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Role of Serotonin from Thought and Anxiety to Weight Gain and Metabolic Syndrome | OMICS International
ISSN: 2161-0479
Journal of Autacoids and Hormones

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Role of Serotonin from Thought and Anxiety to Weight Gain and Metabolic Syndrome

Gollapudi Shankar*
Department of Pharmacy Practice and Administration, College of Pharmacy, Western University of Health Sciences, USA
Corresponding Author : Gollapudi Shankar
Department of Pharmacy Practice and Administration
College of Pharmacy
Western University of Health Sciences, USA
Tel: 909-469-5259
Fax: 909-469-5539
Received May 15, 2012; Accepted May 15, 2012; Published May 17, 2012
Citation: Shankar G (2012) Role of Serotonin from Thought and Anxiety to Weight Gain and Metabolic Syndrome. J Autacoids 1:e118. doi: 10.4172/2161-0479.1000e118
Copyright: © 2012 Shankar G. This is an open-access article distributed under the terms of the Creative Commons Attribution License, which permits unrestricted use, distribution, and reproduction in any medium, provided the original author and source are credited.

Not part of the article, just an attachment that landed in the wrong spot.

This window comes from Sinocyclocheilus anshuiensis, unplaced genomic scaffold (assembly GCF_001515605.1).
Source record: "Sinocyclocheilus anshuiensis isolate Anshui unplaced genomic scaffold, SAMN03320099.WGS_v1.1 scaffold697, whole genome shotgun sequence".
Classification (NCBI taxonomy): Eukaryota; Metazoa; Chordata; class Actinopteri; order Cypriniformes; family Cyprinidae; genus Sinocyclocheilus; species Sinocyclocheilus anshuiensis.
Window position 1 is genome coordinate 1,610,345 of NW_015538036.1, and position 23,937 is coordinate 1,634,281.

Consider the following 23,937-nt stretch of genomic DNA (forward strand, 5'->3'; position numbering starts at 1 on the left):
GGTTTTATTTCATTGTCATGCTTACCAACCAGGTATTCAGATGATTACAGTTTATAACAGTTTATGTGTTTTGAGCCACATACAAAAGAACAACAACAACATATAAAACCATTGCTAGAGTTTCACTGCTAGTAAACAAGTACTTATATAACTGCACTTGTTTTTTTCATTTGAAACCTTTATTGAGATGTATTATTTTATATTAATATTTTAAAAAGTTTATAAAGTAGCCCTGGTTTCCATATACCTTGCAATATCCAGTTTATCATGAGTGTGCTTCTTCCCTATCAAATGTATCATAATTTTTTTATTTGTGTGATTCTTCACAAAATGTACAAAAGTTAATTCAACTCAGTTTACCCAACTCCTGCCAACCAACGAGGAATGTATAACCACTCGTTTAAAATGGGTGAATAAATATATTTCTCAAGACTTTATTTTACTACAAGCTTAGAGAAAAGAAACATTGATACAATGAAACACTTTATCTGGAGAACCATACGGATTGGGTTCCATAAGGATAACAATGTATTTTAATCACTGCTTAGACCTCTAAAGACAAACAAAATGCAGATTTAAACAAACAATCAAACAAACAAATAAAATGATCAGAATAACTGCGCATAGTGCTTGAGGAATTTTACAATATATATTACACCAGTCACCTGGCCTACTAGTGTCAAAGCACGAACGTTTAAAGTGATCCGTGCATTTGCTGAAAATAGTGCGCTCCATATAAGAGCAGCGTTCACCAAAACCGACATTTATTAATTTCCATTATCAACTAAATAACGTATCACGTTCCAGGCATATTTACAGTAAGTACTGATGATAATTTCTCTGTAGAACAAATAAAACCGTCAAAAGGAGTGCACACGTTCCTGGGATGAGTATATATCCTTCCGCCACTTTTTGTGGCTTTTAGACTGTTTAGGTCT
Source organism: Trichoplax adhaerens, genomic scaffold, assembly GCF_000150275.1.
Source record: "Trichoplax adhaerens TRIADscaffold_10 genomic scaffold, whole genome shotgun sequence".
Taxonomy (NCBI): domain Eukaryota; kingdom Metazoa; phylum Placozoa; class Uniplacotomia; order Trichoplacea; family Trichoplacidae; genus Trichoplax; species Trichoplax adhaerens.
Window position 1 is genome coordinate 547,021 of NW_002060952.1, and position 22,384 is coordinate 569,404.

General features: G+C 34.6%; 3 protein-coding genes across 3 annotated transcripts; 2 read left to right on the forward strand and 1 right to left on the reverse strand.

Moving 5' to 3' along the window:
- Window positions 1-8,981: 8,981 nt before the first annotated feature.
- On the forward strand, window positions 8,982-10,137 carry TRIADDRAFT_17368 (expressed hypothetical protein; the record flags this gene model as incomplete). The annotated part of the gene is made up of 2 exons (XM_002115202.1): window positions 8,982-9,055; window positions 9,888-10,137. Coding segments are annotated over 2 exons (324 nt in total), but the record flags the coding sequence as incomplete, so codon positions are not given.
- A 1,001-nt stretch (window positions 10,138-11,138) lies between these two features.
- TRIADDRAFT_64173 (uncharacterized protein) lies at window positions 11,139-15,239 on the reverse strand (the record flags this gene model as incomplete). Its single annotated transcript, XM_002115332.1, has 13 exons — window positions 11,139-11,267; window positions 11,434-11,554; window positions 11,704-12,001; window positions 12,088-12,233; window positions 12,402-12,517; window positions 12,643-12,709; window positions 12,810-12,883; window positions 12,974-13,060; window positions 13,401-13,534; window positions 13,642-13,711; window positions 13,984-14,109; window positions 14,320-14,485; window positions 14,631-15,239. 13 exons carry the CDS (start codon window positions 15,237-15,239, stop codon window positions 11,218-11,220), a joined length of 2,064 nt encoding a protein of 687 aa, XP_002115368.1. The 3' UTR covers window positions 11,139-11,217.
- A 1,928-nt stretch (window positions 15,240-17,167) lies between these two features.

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Recently, there has also been lot of research on serotonin and its correlation with schizophrenia. In a study called “Decreased Serotonin 2A Receptor Densities in Neuroleptic-Naive Studies showed significantly small serotonin receptor densities before the exposure to antipsychotics in the frontal cortex index when compared schizophrenia postmortem patients with healthy subjects at the onset of illness. Patients With Schizophrenia: A PET Study Using [18F] Setoperone”, serotonin receptor binding capacity was measured in both schizophrenic as well as healthy individuals. It was demonstrated in the article that there was a significant decrease of serotonin binding index in the prefrontal cortex in patients with schizophrenia. The results also concluded that this reduction occurs in the early stage of the illness before the use of any neuroleptics despite previous belief that the decline progressively increased with age. Atypical antipsychotics act on the brain’s serotonin (5-HT). These sites have been implicated in the control of appetite. Research has shown that either the increased 5-HT2C availability or the direct activation of 5-HT2C receptor sites has caused reduced food consumption in both animals and humans.